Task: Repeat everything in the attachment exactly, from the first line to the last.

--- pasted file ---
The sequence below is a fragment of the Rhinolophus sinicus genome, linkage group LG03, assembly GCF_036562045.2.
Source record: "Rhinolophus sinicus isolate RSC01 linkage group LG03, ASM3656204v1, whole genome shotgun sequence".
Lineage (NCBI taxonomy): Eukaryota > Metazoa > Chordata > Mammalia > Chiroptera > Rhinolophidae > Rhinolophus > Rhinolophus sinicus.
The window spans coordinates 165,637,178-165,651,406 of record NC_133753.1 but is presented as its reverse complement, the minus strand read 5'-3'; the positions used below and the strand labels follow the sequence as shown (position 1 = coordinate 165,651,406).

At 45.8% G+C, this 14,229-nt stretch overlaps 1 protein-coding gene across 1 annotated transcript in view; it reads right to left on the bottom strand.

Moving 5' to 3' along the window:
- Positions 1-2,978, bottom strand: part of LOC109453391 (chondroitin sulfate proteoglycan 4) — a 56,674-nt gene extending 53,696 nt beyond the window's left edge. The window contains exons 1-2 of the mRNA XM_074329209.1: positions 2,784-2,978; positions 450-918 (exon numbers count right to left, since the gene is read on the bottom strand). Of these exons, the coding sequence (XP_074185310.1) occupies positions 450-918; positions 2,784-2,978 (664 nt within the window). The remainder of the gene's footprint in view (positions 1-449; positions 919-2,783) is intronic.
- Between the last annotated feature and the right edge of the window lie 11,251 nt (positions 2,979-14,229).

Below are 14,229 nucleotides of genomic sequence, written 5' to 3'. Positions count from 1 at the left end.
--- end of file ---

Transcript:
The sequence below is a fragment of the Rhinolophus sinicus genome, linkage group LG03, assembly GCF_036562045.2.
Source record: "Rhinolophus sinicus isolate RSC01 linkage group LG03, ASM3656204v1, whole genome shotgun sequence".
Lineage (NCBI taxonomy): Eukaryota > Metazoa > Chordata > Mammalia > Chiroptera > Rhinolophidae > Rhinolophus > Rhinolophus sinicus.
The window spans coordinates 165,637,178-165,651,406 of record NC_133753.1 but is presented as its reverse complement, the minus strand read 5'-3'; the positions used below and the strand labels follow the sequence as shown (position 1 = coordinate 165,651,406).

At 45.8% G+C, this 14,229-nt stretch overlaps 1 protein-coding gene across 1 annotated transcript in view; it reads right to left on the bottom strand.

Moving 5' to 3' along the window:
- Positions 1-2,978, bottom strand: part of LOC109453391 (chondroitin sulfate proteoglycan 4) — a 56,674-nt gene extending 53,696 nt beyond the window's left edge. The window contains exons 1-2 of the mRNA XM_074329209.1: positions 2,784-2,978; positions 450-918 (exon numbers count right to left, since the gene is read on the bottom strand). Of these exons, the coding sequence (XP_074185310.1) occupies positions 450-918; positions 2,784-2,978 (664 nt within the window). The remainder of the gene's footprint in view (positions 1-449; positions 919-2,783) is intronic.
- Between the last annotated feature and the right edge of the window lie 11,251 nt (positions 2,979-14,229).

Below are 14,229 nucleotides of genomic sequence, written 5' to 3'. Positions count from 1 at the left end.